# Ordinary Differential Equations/Successive Approximations

${\displaystyle y'=f(x,y)}$ has a solution ${\displaystyle y}$ satisfying the initial condition ${\displaystyle y(x_{0})=y_{0}}$, then it must satisfy the following integral equation:

${\displaystyle y=y_{0}+\int _{x_{0}}^{x}f(t,y(t))dt}$

Now we will solve this equation by the method of successive approximations.

Define ${\displaystyle y_{1}}$ as:

${\displaystyle y_{1}=y_{0}+\int _{x_{0}}^{x}f(t,y_{0})dt}$

And define ${\displaystyle y_{n}}$ as

${\displaystyle y_{n}=y_{0}+\int _{x_{0}}^{x}f(t,y_{n-1})dt}$

We will now prove that:

1. If ${\displaystyle f(x,y)}$ is bounded and the Lipschitz condition is satisfied, then the sequence of functions converges to a continuous function
2. This function satisfies the differential equation
3. This is the unique solution to this differential equation with the given initial condition.

## Proof

First, we prove that ${\displaystyle y_{n}}$ lies in the box, meaning that ${\displaystyle |y_{n}(x)-y_{0}|<{\frac {1}{2}}h}$. We prove this by induction. First, it is obvious that ${\displaystyle |y_{1}(x)-y_{0}|\leq {\frac {1}{2}}h}$. Now suppose that ${\displaystyle |y_{n-1}(x)-y_{0}|\leq {\frac {1}{2}}h}$. Then ${\displaystyle |f(t,y_{n-1}(t))|\leq M}$ so that

${\displaystyle |y_{n}(x)-y_{0}|\leq \int _{x_{0}}^{x}|f(t,y_{n-1}(t))|dt\leq M(x-x_{0})\leq {\frac {1}{2}}Mw\leq {\frac {1}{2}}h}$. This proves the case when ${\displaystyle x_{0}, and the case when ${\displaystyle x is proven similarily.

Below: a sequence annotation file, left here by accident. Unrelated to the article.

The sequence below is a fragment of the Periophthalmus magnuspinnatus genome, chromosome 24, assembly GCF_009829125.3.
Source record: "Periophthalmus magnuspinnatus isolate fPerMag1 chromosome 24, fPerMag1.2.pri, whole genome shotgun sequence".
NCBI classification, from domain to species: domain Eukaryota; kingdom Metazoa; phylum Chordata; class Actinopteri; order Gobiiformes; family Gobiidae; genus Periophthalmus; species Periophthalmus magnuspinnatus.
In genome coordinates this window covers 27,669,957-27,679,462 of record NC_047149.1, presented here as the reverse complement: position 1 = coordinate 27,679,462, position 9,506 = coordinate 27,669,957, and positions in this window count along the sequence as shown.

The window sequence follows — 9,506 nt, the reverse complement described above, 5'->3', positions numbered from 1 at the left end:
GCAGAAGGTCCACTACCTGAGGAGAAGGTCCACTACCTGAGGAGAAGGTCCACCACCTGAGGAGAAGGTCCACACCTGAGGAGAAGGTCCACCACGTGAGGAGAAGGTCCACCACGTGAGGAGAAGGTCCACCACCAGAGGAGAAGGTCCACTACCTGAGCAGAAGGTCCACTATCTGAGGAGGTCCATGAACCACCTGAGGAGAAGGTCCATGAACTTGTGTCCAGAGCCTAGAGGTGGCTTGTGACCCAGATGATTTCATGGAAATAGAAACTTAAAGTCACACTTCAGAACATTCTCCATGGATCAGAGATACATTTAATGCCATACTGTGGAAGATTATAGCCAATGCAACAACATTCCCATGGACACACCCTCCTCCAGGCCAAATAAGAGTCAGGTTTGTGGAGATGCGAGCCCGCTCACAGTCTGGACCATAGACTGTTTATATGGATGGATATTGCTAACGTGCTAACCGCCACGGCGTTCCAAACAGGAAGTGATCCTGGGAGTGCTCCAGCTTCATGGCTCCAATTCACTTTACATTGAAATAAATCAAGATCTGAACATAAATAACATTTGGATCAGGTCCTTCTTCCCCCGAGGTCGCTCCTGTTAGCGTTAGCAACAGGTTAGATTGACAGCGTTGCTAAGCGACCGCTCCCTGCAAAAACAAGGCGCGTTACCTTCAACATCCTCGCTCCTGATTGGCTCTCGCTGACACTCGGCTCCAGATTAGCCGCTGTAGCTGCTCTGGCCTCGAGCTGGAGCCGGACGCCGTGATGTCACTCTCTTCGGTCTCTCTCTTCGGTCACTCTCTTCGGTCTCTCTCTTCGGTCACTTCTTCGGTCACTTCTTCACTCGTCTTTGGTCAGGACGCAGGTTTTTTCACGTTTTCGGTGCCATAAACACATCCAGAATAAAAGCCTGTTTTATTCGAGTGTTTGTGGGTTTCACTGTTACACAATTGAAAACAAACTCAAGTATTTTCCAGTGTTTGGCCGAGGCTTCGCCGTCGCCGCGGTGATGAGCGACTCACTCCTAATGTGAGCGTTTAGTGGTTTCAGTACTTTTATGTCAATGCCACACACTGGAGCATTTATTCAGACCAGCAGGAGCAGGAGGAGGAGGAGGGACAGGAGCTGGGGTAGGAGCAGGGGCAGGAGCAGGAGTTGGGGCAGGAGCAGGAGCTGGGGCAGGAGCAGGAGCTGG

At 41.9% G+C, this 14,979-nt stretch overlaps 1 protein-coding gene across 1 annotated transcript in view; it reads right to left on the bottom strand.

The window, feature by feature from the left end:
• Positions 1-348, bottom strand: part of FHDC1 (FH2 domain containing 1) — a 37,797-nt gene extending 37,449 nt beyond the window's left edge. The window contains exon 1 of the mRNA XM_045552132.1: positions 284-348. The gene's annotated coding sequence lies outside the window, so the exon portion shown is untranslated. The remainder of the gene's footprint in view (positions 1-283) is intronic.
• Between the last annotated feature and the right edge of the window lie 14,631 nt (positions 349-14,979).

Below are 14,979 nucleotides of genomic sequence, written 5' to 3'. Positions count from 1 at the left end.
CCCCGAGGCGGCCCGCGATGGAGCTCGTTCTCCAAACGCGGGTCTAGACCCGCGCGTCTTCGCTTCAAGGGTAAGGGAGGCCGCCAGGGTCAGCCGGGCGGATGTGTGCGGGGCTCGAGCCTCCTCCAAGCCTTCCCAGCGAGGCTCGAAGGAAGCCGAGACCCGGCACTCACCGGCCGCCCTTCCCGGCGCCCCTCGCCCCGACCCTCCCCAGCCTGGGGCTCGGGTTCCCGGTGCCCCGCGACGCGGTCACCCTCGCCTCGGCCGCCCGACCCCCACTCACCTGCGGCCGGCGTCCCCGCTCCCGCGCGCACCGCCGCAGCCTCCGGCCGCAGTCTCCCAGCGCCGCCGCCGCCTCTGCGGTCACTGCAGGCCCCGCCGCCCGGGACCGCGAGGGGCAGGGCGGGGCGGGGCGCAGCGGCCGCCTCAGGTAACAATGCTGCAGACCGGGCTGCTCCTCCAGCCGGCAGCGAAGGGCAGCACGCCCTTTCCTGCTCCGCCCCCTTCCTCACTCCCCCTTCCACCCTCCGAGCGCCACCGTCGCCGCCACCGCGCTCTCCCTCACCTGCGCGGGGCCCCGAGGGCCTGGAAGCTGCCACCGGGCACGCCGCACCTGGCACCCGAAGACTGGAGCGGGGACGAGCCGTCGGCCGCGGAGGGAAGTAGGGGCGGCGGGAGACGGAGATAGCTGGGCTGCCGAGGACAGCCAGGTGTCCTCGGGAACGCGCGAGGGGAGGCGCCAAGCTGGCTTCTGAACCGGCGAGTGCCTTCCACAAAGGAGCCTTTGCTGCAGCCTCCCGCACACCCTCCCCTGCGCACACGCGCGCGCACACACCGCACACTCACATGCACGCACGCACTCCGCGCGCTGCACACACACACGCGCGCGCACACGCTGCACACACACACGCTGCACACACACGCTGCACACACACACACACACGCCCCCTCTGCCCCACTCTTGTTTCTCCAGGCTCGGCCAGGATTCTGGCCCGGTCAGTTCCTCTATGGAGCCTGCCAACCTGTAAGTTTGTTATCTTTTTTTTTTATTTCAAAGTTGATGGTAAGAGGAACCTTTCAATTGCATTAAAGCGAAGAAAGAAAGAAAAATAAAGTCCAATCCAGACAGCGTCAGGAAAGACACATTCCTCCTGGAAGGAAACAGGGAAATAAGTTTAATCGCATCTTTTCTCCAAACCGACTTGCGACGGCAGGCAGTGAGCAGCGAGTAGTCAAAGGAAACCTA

We will now prove by induction that ${\displaystyle |y_{n}(x)-y_{n-1}(x)|<{\frac {MK^{n-1}}{n!}}(x-x_{0})^{n}}$. First, it is obvious that ${\displaystyle |y_{1}(x)-y_{0}|. Now suppose that it is true up to n-1. Then

${\displaystyle |y_{n}(x)-y_{n-1}(x)|\leq \int _{x_{0}}^{x}|f(t,y_{n-1}(t))-f(t,y_{n-2}(t))|dt<\int _{x_{0}}^{x}K|y_{n-1}(t)-y_{n-2}(t)|dt}$ due to the Lipschitz condition.

Now,

${\displaystyle |y_{n}(x)-y_{n-1}(x)|<{\frac {MK^{n-1}}{(n-1)!}}\int _{x_{0}}^{x}||u-x_{0}|^{n-1}du={\frac {MK^{n-1}}{n!}}|x-x_{0}|^{n}}$.

Therefore, the series of series ${\displaystyle y_{0}+\sum _{n=1}^{\infty }(y_{n}(x)-y_{n-1}(x))}$ is absolutely and uniformly convergent for ${\displaystyle |x-x_{0}|\leq {\frac {1}{2}}w}$ because it is less than the exponential function.

Therefore, the limit function ${\displaystyle y(x)=y_{0}+\sum _{n=1}^{\infty }(y_{n}(x)-y_{n-1}(x))=\lim _{n\rightarrow \infty }y_{n}(x)}$ exists and is a continuous function for ${\displaystyle |x-x_{0}|\leq {\frac {1}{2}}w}$.

Now we will prove that this limit function satisfies the differential equation.